Organizations that use Microsoft Corp.'s Windows software were scrambling last week to patch vulnerable systems after the company sent word of three more critical Windows software vulnerabilities.
Marathon patching sessions, antivirus updates and expressions of frustration with the Redmond, Wash. software maker were the norm, as systems administrators rushed to protect themselves from any other Blaster-style worm that may appear and exploit the new security holes.
The critical holes were found in an interface to a Windows component called the RPCSS service and affected almost every version of Windows. The RPCSS service processes messages using the RPC (Remote Procedure Call) protocol, which software programs running on different machines use to communicate, according to Microsoft Security Bulletin MS03-039. (See http://www.microsoft.com/technet/treeview/default.asp?url=/technet/security/bulletin/MS03-039.asp.)
That made the latest bulletin similar to another recent RPC vulnerability, MS03-026, which was later used by the W32.Blaster and W32.Welchia worms to infect computers worldwide.
For that reason and others, companies affected by the new vulnerabilities wasted no time in mobilizing staff to patch their Windows systems.
IT staff at the Maryland Department of the Environment immediately began deploying patches to affected servers and user workstations. The department manages about 1,200 machines in total, with Windows on almost 100 per cent of the workstations and many of its servers, according to Hank Torrance, lead networks specialist at the Department.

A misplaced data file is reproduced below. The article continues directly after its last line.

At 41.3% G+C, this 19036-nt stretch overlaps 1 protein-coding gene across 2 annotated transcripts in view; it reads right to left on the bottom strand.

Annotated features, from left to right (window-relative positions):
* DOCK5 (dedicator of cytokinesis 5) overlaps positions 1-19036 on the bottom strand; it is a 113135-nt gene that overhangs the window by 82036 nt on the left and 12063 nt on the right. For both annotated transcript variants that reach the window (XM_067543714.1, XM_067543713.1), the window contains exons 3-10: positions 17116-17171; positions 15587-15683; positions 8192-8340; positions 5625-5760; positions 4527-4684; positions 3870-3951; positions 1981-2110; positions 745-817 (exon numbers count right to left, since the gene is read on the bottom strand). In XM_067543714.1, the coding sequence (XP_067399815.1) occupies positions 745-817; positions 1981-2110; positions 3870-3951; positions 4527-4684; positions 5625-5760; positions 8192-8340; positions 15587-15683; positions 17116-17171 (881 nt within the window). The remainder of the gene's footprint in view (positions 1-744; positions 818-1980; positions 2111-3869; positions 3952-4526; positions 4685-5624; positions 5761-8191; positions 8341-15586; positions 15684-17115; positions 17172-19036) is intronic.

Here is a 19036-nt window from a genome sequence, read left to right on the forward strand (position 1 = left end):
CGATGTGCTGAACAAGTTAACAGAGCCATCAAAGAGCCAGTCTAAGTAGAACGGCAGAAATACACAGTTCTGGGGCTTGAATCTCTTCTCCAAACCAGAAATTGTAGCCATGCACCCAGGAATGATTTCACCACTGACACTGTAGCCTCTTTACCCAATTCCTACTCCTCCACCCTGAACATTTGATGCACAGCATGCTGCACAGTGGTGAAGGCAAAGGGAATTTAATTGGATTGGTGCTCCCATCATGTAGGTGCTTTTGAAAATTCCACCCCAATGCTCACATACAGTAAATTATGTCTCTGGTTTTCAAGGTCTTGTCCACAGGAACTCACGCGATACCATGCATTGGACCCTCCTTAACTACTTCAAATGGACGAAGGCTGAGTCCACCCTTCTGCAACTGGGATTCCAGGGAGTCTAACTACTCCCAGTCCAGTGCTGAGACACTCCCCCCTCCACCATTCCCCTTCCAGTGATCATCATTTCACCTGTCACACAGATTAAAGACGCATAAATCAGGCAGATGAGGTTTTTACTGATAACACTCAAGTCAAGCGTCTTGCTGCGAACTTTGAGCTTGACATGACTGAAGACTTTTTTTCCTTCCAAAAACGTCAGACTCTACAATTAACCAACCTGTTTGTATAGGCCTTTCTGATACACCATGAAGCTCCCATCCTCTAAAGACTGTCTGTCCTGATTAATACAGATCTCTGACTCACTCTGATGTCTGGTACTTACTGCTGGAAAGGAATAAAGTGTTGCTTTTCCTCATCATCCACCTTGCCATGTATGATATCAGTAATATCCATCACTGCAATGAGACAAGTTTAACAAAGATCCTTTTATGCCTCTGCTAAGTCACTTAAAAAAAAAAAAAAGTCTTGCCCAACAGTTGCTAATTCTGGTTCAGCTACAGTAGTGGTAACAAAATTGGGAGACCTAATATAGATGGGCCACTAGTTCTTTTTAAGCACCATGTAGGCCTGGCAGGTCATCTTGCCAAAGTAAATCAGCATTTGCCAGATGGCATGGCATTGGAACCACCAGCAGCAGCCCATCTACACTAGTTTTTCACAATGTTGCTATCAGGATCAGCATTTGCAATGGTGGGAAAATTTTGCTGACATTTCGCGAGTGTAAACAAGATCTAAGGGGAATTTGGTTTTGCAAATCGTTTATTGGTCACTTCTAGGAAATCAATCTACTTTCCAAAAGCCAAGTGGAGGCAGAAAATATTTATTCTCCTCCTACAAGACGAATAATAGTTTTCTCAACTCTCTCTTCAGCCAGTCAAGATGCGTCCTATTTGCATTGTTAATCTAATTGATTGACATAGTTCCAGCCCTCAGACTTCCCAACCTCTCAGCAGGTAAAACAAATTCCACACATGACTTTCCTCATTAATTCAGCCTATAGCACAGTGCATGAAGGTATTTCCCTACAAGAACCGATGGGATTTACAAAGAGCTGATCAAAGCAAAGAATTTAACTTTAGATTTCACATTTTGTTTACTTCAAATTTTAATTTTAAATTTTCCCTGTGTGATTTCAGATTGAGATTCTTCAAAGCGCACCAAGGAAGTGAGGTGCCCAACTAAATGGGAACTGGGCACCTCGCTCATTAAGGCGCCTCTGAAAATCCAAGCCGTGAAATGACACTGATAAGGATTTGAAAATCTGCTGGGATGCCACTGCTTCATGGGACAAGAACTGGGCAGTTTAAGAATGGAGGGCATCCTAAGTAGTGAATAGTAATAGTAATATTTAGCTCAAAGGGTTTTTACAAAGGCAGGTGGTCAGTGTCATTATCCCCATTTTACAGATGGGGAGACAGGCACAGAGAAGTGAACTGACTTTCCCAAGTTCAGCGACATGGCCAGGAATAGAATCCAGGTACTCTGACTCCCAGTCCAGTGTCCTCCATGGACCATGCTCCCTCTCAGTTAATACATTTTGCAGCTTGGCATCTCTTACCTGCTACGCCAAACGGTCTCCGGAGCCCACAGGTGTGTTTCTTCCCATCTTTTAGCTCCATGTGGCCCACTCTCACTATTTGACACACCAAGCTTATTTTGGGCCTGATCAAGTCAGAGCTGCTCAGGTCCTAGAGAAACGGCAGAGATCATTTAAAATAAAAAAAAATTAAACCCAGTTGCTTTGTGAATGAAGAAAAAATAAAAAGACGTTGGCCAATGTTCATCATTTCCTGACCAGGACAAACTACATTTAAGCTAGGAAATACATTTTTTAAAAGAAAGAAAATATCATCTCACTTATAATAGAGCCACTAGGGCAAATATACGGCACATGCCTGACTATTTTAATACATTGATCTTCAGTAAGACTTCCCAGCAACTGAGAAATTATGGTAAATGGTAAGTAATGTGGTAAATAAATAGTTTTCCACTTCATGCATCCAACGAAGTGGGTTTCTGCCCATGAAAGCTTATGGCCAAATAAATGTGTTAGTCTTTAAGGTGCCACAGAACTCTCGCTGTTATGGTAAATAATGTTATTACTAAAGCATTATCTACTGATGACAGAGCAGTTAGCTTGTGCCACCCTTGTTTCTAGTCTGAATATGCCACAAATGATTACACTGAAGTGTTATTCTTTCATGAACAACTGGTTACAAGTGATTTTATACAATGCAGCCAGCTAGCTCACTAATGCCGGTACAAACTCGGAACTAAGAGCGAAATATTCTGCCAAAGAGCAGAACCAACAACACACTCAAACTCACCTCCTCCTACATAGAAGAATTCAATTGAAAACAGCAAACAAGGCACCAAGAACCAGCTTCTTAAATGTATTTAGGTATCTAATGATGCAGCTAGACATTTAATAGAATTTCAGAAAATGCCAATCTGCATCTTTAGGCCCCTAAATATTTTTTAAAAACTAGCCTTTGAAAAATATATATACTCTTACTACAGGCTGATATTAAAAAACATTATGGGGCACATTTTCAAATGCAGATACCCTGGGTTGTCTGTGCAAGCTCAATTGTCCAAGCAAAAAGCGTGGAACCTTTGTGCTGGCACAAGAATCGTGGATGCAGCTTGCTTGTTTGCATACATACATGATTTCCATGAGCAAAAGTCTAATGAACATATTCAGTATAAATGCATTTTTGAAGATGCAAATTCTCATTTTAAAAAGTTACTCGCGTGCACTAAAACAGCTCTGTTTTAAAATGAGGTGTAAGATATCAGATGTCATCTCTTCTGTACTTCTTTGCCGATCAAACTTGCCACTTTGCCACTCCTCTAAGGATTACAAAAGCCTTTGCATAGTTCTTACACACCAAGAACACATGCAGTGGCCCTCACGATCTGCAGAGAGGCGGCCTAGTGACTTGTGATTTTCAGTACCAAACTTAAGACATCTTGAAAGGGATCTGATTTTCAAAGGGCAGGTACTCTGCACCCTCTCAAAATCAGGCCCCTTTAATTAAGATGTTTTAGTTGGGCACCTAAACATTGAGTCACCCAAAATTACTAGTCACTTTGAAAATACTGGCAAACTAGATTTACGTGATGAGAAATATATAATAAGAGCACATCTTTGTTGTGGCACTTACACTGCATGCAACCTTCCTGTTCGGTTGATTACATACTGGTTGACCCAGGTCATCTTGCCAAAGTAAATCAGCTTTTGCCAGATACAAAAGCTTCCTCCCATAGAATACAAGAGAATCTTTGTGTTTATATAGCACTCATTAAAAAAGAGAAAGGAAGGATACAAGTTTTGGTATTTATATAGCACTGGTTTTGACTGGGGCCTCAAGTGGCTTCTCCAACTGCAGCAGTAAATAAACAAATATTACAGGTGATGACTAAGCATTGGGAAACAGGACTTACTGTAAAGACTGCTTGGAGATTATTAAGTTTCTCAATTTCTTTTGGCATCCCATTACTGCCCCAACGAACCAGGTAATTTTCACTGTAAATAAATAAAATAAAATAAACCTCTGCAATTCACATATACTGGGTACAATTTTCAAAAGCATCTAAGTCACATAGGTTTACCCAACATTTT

Unlike their colleagues in the state's Motor Vehicle Administration who had to contend with a massive Blaster outbreak, staff at the Department of Environment successfully applied the earlier Microsoft RPC patch, MS03-026, in July and were spared Blaster's wrath, Torrance said.
The department is using the same approach with the latest vulnerabilities: relying on the built-in Windows Update feature to patch desktops and Novell Inc.'s ZENworks configuration management tool to push the patch out to affected Windows servers, he said.
The Blaster worm had a profound effect on the way that technical staff at Young Electric Sign Co. (YESCO) reacted to Microsoft's announcement.
The Salt Lake City maker of custom signs and electric displays spent five days in August digging out from the Welchia (or "Nachi") worm, a Blaster derivative, which infected around 50 of the company's 650 host machines and shut down operations in two branch offices, according to Bret Anderson, network manager at YESCO.
In the past the company's reaction to patches, including the last major RPC patch, was relaxed, he said.